Rating: 4 out of 5 stars
Summary: “In a world where women have no rights, sisters Serina and Nomi Tessaro face two very different fates: one in the palace, the other in prison.
Serina has been groomed her whole life to become a Grace – someone to stand by the heir to the throne as a shining, subjugated example of the perfect woman. But when her headstrong and rebellious younger sister, Nomi, catches the heir’s eye, it’s Serina who takes the fall for the dangerous secret that Nomi has been hiding.
Now trapped in a life she never wanted, Nomi has only one way to save Serina: surrender to her role as a Grace until she can use her position to release her sister. This is easier said than done. A traitor walks the halls of the palace, and deception lurks in every corner. But Serina is running out of time, imprisoned on an island where she must fight to the death to survive and one wrong move could cost her everything” (Goodreads).
Grace and Fury was an ARC I picked up at Comic-Con because one of the publishing companies was handing out a stack of them. I hadn’t heard of the book, hadn’t heard of Tracy Banghart, didn’t have high expectations. You know what’s good about having low expectations? You’re fantastically surprised when it’s good. And this was good. I mean, sure, it wasn’t perfect, and I have read this plot before (it was a darker The Selection on maybe 10x speed), but it was elegantly written, beautifully feminist, and strikingly strong. I loved Nomi and Serina, loved their stories, and was so very attached. I read this book in only two days (I think? It’s been awhile) and those hours I spent pouring over the pages were worth it. So worth it.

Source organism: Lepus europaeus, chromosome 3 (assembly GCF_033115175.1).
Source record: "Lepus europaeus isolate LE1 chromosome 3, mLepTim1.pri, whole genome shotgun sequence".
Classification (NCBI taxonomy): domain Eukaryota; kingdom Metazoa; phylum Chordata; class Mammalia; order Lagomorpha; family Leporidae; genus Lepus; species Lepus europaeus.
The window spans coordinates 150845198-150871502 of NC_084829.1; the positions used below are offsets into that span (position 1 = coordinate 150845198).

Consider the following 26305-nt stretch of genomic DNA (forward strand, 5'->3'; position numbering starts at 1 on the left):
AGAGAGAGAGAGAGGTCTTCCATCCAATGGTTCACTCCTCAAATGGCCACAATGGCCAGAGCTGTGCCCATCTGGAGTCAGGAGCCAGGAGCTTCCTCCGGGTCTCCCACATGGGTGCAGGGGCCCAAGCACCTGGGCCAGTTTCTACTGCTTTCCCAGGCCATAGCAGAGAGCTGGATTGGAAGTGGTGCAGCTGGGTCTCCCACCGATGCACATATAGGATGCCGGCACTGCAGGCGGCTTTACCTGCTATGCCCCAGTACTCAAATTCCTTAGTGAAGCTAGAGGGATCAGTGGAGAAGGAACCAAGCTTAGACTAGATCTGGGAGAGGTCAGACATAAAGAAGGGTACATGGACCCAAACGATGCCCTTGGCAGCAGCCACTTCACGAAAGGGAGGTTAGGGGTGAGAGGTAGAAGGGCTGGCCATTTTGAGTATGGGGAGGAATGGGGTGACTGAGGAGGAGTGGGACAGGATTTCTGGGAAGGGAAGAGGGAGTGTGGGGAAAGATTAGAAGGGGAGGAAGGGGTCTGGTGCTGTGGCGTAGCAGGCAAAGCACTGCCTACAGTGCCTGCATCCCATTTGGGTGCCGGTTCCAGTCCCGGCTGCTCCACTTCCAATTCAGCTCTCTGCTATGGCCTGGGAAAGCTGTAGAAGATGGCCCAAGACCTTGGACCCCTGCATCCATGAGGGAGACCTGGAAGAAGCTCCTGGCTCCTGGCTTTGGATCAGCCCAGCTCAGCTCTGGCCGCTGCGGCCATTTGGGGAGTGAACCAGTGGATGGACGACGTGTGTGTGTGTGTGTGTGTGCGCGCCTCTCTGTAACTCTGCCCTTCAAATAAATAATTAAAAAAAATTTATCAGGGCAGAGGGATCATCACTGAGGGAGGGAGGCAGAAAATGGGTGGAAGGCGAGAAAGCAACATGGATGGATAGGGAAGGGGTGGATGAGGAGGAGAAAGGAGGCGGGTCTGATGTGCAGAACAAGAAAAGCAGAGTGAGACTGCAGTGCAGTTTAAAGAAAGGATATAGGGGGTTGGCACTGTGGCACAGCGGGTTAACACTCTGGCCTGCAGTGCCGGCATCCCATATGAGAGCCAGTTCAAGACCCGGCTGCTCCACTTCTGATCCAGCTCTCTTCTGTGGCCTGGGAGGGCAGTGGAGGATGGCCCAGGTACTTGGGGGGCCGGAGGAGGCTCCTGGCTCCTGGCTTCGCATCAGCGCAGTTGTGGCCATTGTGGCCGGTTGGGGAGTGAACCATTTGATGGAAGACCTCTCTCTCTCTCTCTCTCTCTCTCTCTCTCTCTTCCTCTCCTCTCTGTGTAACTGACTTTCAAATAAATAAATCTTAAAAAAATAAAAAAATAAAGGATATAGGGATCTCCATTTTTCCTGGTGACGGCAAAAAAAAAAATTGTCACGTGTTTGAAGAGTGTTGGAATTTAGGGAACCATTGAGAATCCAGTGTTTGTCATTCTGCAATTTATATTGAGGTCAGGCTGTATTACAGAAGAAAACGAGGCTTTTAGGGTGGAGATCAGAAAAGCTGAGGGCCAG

This is one of those books that sneaks up on you with how much you enjoy it. I started Grace and Fury thinking it would be just another fantasy novel, and while it was rather cliché, I haven’t truly read a young adult novel with such a feminist taste to it. It left me thinking maybe I could knock down the patriarchy too.
Now, this world is cruel. It reminds me that I am lucky to live in the United States where I have the right to read, the privilege to read. I can’t imagine having that ability taken away from me, not having words in my life. So I emphasized with Nomi hiding and cherishing her ability, despite it being against the law for women to read, to do much of anything.
Also…not to mention how totally surprising the plot twist was? I had vague suspicions, but wasn’t totally expecting that turn. I was also really pleased to see that there’s a reason behind the misogyny in the world, that it’s not just general sexism. It was also a really deep reason, too, something I didn’t foresee having so much depth to it.
Anywho, I will most certainly be reading the sequel when it comes out next year. And I will most certainly be recommending this book to anyone who found The Selection a little too light for their taste. This is the mature version of my dreams. (And by mature, I mean that it’s not for ten year-olds, but is perfectly suitable for the general audience of YA—I always considered The Selection a lower branch of YA).
Ahhhhhhh, catch me screaming now that I remember how good this book was.